07 March 2021

"Developing New Skills and Habits Using Root Cause Analysis" - article

Worth a read is the "Developing New Skills and Habits Using Root Cause Analysis" article at Chess.com by NM Hans Schut. Despite the didactic title, it contains some very practical counsel and examples focusing on adult improvers. The central idea is to be aware of your repeated problems and their root causes, through analyzing your own games. According to Schut,

Some of the top root causes identified in the lessons with my students are:

- I do not know the plan behind the opening that I play, I feel lost after the opening;

- I reduced tension by trading instead of building the activity of my pieces into an attack;

- I do not know how to play this opening;

- I do not use the blunder check (capture, checks, threats) at every move;

- I do not calculate variations, I play moves based on the characteristics of the position and my gut feel;

- I am overlooking the possibilities of my opponent;

- Endgame: lack of calculation skills and knowledge of general endgames principles including rook activity, king activity, pawn breakthroughs;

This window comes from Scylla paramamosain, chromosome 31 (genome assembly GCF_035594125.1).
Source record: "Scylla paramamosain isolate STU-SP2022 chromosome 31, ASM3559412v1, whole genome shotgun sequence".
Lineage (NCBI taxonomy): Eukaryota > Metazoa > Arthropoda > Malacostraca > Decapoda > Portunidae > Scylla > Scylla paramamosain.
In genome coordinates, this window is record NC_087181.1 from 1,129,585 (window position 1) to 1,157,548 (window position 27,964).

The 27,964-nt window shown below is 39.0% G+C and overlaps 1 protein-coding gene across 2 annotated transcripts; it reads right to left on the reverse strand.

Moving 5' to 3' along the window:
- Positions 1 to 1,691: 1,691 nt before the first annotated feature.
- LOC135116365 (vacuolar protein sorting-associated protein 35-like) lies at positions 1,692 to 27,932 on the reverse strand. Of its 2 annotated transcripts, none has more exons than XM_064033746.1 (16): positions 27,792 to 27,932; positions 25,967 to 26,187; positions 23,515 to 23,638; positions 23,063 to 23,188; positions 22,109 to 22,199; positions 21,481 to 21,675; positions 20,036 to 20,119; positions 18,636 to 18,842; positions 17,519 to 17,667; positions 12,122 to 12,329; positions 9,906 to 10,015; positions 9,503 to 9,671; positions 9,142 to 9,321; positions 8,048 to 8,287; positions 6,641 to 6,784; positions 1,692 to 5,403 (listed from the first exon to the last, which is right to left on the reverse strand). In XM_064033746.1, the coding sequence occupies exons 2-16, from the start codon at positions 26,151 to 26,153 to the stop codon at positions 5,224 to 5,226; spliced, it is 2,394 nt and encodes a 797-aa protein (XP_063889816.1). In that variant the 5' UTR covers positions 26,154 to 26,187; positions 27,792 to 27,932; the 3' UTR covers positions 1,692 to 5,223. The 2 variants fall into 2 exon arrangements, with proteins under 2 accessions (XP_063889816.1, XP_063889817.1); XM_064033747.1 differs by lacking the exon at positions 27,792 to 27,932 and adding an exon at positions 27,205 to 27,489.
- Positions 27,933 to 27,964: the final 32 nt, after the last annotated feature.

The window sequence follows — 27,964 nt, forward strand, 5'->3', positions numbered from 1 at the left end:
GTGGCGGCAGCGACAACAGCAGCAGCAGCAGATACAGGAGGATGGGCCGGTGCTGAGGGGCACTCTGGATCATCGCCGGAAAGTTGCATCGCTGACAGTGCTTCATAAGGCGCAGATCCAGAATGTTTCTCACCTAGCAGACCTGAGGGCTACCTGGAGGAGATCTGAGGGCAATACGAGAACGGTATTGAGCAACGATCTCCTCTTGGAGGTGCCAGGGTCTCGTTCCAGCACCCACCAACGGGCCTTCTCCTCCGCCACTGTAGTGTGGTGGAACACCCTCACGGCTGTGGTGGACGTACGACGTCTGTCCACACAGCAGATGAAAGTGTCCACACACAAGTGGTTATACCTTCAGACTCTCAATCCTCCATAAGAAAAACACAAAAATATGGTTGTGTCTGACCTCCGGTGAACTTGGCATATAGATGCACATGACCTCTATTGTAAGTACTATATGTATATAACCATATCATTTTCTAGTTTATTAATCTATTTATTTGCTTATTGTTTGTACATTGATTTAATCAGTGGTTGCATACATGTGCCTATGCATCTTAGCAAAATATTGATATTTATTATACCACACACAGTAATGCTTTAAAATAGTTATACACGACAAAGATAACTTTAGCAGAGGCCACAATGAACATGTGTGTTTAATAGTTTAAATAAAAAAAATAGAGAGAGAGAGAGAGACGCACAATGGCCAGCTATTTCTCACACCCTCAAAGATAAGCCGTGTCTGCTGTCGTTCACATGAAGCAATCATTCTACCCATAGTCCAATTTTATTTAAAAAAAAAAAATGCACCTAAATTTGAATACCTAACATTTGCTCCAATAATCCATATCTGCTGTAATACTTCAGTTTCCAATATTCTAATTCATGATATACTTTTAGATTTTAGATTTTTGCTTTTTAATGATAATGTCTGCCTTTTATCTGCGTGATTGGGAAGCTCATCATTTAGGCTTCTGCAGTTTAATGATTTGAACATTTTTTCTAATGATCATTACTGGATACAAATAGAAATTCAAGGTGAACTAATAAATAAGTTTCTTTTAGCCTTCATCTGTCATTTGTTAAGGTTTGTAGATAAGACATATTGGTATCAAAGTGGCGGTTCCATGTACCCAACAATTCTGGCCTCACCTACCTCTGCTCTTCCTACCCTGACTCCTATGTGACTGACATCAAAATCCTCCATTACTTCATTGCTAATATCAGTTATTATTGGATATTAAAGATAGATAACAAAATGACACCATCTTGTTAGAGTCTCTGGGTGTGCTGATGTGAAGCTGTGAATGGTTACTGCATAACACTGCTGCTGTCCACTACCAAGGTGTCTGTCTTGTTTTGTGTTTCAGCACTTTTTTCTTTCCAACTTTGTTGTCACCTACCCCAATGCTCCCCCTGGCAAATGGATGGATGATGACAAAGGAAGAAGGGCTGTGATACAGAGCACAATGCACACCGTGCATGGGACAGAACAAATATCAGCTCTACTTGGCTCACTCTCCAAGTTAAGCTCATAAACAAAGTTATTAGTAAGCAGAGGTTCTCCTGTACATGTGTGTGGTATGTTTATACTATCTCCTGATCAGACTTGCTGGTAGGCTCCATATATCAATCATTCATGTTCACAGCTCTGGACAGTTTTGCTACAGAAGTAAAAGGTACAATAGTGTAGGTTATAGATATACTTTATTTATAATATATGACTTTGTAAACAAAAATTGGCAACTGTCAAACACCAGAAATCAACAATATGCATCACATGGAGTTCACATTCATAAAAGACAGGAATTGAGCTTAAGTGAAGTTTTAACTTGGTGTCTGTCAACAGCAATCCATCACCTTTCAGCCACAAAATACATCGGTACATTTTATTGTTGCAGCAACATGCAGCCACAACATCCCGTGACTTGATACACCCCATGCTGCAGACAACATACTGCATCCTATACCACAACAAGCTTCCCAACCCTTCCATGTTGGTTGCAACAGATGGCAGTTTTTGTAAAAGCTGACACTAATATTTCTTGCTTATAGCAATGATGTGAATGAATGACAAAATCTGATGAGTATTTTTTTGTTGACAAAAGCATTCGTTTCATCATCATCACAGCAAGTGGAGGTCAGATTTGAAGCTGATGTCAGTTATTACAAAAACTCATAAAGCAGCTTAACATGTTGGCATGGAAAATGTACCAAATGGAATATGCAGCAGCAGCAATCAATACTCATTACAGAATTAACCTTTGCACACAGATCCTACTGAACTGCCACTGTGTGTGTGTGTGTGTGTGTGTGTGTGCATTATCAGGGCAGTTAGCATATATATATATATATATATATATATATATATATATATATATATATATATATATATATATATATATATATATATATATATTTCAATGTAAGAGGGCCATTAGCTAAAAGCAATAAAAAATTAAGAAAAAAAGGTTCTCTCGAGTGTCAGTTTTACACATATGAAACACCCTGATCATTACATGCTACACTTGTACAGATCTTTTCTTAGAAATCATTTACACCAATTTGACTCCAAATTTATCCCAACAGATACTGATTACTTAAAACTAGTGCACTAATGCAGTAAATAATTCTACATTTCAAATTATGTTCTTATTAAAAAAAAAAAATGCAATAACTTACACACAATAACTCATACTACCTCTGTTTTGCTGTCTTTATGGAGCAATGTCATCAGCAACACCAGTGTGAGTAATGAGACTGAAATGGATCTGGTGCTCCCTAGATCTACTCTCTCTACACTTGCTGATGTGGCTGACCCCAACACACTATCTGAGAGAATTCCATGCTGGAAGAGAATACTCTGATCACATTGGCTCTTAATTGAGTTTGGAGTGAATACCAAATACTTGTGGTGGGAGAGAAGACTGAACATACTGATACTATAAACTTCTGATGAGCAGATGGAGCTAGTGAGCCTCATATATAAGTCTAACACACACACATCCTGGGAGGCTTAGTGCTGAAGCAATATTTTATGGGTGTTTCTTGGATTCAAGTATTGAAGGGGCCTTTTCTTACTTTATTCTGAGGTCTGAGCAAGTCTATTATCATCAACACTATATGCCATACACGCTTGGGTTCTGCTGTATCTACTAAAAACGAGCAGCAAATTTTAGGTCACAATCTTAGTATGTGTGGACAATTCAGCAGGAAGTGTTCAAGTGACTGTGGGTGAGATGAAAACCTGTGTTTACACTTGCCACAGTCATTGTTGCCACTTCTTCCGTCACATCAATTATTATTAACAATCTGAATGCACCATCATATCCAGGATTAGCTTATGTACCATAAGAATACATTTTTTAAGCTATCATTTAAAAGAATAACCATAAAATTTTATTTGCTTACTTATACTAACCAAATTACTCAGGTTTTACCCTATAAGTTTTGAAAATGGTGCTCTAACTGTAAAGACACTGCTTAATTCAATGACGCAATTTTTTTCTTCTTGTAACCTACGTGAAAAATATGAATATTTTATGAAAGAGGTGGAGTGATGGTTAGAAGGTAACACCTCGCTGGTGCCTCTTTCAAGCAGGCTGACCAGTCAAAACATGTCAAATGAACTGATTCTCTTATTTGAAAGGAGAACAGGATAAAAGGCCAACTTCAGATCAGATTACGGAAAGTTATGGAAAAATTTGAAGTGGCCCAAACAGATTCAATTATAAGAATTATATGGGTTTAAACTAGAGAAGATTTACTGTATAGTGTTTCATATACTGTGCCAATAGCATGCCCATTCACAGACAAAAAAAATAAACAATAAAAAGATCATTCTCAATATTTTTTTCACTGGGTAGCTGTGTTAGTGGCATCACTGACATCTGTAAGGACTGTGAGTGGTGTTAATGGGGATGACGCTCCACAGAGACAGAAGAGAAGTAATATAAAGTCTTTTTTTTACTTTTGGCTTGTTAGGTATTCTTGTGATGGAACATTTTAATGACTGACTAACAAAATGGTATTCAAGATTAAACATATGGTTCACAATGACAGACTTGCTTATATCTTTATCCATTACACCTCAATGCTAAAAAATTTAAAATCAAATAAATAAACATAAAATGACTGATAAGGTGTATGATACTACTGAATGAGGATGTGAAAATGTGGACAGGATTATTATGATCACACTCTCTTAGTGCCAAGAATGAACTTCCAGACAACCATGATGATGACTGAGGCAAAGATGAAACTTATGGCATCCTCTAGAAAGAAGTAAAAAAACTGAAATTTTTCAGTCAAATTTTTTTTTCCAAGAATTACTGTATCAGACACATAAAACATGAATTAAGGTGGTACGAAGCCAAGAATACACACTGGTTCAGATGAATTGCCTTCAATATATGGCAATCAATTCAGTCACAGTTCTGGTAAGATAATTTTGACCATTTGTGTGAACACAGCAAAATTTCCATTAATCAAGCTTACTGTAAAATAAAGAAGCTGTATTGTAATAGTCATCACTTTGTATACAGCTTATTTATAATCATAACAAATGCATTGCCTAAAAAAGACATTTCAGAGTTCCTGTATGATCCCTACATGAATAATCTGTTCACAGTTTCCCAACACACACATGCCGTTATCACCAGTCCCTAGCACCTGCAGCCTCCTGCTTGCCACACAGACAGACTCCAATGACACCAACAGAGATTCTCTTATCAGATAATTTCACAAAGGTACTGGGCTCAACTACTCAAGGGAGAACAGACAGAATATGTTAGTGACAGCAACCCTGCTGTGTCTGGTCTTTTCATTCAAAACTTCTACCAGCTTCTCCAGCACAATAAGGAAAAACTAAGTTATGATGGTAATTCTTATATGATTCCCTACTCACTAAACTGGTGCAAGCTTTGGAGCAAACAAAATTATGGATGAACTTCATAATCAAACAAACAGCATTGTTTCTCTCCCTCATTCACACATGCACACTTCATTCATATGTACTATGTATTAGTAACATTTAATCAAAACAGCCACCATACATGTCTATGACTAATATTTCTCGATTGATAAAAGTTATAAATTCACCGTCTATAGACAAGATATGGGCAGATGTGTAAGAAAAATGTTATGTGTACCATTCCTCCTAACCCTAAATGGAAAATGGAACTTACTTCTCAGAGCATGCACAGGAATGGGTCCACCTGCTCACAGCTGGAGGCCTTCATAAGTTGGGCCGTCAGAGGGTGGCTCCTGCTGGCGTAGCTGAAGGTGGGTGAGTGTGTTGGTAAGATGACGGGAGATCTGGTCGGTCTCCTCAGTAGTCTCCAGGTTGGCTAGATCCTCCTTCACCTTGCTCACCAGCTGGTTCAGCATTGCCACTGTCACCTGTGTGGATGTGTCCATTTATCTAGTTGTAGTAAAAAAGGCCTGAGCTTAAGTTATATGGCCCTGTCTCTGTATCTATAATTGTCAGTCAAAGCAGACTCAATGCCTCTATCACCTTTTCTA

- Get into time trouble and blunder (this can have different root causes).

Any of these sound familiar? My top current ones are still the lack of knowledge of opening (really early middlegame) plans, failure to consistently apply blunder check/CCT, overlooking my opponent's possibilities, and endgame weakness. On the other hand, I would say I've been aware of all of these areas for improvement and have actually improved my performance in them, although not to where they need to be. In the past, reducing tension by exchanging pieces was something I noted repeatedly in analysis, and now pay much more attention to this in my games, so it's no longer an issue.

The main takeaway is therefore to know why you are losing and work on not repeating the same mistakes over and over. This often requires replacing bad habits with new ones, including deliberate modifications of your thinking process. Simply reducing the frequency of common mistakes will up your game and eliminating them can result in a significant leap in strength.

No comments:

Post a Comment

Your comments and ideas on chess training and this site are welcomed.

Please note that moderation is turned on as an anti-spam measure; your comment will be published as soon as possible, if it is not spam.